The leader of a local group that wants to buy The Sun denied yesterday a published report that it is in "serious negotiations" to buy the daily newspaper, though he says he still hopes to eventually get a chance to bid for the publication.
Theodore G. Venetoulis, a publisher and former Baltimore County executive who is leading the Baltimore Media Group that hopes to buy the newspaper, said an article in yesterday's Examiner is "totally untrue."
"There are no negotiations going on," said Venetoulis, who says he has been unable to get The Sun's parent, Tribune Co., to disclose financial information about the newspaper for his investors to study.
Tribune is entertaining bids for the entire company, which includes 11 newspapers, more than 20 television stations and the Chicago Cubs. Those reported to be interested in the whole company include California billionaires Eli Broad and Ronald W. Burkle, newspaper publisher Gannett Co. and several private equity groups.
Venetoulis said he did not talk with The Examiner's reporter or anyone else at the publication about the group's plans. His only conversation with The Examiner, Ventoulis said, was a brief meeting with a reporter at a political event in Baltimore last week.
But Examiner reporter Len Lazarick, the author of yesterday's article, said he had a short conversation with Venetoulis about the group's progress. Lazarick acknowledged yesterday that he misunderstood Venetoulis' comments about the status of any negotiations.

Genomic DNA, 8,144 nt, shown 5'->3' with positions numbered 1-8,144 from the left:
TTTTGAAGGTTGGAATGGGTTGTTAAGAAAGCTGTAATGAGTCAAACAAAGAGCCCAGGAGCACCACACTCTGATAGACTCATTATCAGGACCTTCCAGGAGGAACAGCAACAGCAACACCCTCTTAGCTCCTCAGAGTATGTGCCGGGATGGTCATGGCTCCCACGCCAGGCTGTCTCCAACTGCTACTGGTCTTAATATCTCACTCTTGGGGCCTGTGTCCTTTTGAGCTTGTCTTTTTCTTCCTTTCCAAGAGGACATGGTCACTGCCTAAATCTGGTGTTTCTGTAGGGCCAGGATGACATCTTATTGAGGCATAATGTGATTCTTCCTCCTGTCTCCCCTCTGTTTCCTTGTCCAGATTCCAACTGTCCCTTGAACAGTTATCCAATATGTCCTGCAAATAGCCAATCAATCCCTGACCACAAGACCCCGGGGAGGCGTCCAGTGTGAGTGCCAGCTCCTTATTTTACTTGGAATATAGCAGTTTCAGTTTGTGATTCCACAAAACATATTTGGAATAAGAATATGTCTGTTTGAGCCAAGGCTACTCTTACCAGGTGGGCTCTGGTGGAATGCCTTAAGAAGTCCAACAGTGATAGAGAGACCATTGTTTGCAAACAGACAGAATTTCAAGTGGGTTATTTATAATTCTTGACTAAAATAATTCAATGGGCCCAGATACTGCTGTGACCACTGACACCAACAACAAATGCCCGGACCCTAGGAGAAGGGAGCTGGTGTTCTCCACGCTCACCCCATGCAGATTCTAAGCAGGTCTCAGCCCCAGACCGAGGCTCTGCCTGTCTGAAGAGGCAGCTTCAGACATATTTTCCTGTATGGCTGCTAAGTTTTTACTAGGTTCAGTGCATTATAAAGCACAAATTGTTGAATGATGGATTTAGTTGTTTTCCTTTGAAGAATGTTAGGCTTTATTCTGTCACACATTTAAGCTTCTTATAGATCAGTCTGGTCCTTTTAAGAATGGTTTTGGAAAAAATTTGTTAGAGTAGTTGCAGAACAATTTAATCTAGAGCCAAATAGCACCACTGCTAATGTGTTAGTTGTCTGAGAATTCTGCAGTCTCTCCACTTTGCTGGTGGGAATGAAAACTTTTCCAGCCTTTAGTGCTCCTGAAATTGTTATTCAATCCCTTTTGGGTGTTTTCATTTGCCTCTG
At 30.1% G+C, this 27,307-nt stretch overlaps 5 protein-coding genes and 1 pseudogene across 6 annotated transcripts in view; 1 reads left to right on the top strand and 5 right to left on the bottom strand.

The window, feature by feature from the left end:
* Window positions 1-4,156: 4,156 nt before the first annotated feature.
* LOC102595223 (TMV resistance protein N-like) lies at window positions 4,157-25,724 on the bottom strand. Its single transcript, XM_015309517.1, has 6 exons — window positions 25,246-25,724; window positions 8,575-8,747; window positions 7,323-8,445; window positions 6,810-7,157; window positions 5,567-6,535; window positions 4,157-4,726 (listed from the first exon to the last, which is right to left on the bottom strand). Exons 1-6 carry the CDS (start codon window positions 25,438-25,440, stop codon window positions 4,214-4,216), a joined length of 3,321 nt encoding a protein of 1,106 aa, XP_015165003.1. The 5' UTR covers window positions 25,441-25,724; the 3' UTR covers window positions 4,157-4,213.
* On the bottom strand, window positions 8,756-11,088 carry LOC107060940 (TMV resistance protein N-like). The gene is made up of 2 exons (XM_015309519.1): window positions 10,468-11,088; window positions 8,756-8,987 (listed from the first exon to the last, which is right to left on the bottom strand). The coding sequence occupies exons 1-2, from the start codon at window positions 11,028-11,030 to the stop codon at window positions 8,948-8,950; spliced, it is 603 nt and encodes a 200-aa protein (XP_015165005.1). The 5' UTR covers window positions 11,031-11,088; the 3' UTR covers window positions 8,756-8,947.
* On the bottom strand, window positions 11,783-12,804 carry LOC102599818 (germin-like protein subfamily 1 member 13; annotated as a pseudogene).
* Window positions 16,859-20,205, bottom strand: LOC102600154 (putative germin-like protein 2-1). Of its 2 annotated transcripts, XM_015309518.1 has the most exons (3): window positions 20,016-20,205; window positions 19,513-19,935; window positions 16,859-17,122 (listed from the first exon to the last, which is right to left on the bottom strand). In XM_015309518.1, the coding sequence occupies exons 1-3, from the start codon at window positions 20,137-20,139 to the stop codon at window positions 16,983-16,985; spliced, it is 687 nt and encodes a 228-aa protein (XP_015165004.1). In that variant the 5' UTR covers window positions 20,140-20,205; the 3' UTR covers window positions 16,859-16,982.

The Examiner reported that Venetoulis told Baltimore City Council member Mary Pat Clarke at the political event Friday that, "We're really going to get" The Sun. Venetoulis contends he said: "We're really trying to get it," and that the reporter must have misheard the conversation.
Clarke yesterday described her conversation with Venetoulis as very short and said she left with the impression that the group's efforts were continuing.
Lazarick said he overheard the conversation but followed up with Venetoulis a few minutes later.
"I asked him a couple of questions based on the conversation that I overheard. And that's what I went with."
After discussing the article with Venetoulis yesterday, Lazarick said he "misunderstood the nature of the negotiations. We're going to do some kind of follow-up. ... "
Tribune put itself up for sale in September under pressure from its largest shareholder, the Chandler family. The company in November delayed until early this year a decision on whether to sell all or part of the company.
Venetoulis has said he believes his group will be able to bid on The Sun only if someone else buys all of Tribune and then seeks to sell some individual properties. "We can't begin negotiations or discussions until Tribune has made its decision on what to do with the [whole] company," he said.